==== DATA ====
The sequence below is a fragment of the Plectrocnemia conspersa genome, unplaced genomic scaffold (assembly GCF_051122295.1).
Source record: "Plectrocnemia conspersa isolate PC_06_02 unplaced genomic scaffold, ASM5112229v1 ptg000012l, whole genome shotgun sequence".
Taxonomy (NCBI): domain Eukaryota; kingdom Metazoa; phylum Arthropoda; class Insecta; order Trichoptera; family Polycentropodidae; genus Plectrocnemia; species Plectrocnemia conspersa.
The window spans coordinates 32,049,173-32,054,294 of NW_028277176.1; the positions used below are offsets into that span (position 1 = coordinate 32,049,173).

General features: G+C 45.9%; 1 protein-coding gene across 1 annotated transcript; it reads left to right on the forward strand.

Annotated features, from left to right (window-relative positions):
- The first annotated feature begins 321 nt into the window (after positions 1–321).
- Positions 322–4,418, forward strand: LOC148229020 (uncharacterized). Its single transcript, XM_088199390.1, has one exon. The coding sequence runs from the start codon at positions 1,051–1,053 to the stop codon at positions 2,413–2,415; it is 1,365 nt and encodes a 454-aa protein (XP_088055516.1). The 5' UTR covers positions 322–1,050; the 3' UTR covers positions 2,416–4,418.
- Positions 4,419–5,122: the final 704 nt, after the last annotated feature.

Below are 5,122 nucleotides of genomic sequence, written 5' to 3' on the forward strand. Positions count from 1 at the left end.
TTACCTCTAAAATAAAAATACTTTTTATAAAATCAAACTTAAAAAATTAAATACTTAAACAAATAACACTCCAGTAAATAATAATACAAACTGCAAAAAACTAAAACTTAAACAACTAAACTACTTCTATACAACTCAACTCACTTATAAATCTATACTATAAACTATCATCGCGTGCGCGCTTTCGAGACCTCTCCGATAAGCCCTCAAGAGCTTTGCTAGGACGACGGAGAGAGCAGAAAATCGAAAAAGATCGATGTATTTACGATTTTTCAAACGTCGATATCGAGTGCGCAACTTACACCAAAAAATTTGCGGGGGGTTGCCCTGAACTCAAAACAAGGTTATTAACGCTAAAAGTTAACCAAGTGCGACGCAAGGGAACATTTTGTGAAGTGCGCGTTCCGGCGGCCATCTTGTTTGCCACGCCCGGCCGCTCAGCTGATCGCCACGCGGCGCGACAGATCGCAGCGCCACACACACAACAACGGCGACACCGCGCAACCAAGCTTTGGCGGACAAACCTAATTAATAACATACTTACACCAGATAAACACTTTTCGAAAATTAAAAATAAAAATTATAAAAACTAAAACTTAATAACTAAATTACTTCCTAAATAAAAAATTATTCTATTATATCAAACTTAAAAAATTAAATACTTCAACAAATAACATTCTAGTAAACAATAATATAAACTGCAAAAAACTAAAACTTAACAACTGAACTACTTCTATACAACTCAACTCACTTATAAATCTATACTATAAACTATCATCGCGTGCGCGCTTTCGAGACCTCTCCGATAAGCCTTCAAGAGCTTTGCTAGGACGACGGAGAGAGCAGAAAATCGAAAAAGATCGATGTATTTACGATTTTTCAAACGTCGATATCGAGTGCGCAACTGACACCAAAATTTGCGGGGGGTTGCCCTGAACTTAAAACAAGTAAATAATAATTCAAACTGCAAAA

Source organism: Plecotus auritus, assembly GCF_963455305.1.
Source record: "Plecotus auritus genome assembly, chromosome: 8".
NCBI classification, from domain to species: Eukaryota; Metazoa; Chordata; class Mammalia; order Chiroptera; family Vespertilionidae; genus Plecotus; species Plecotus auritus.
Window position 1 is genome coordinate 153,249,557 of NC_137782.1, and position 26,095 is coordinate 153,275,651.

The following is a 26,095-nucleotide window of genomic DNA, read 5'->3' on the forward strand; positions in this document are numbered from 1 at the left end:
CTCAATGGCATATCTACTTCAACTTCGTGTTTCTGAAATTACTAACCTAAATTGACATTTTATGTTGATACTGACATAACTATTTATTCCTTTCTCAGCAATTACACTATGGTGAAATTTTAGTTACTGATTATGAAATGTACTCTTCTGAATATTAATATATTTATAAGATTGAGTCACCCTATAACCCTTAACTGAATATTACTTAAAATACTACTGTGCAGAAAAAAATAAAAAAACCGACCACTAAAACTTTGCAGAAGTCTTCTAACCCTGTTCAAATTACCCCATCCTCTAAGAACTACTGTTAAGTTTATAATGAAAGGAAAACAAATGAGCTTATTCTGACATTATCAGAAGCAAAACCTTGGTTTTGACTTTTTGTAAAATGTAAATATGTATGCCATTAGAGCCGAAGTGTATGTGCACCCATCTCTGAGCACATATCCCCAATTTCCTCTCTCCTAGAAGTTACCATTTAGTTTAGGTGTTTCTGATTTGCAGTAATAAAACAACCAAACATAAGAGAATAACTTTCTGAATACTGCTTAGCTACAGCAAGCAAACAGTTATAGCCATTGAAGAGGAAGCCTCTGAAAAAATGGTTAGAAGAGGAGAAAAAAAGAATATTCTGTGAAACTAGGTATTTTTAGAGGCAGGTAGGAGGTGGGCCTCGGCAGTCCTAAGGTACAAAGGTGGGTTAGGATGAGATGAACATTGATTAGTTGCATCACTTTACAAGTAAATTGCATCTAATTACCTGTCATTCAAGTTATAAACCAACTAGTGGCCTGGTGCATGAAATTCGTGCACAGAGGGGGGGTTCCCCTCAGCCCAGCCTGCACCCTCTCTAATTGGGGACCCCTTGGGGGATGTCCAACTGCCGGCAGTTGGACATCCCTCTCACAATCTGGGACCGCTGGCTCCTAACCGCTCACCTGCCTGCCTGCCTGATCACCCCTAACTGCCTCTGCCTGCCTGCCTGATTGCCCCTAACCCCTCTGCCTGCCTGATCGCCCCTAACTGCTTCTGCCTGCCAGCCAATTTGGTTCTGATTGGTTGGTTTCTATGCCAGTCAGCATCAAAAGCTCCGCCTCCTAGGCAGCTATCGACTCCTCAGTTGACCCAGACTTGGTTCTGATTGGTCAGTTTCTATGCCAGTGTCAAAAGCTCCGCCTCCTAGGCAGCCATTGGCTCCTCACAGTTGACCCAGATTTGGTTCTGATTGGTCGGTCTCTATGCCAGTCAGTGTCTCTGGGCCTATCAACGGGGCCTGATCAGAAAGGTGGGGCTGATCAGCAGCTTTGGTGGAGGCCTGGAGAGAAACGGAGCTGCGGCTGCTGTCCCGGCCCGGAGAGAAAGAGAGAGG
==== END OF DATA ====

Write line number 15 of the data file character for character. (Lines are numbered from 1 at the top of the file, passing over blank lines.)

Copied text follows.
Window position 1 is genome coordinate 153,249,557 of NC_137782.1, and position 26,095 is coordinate 153,275,651.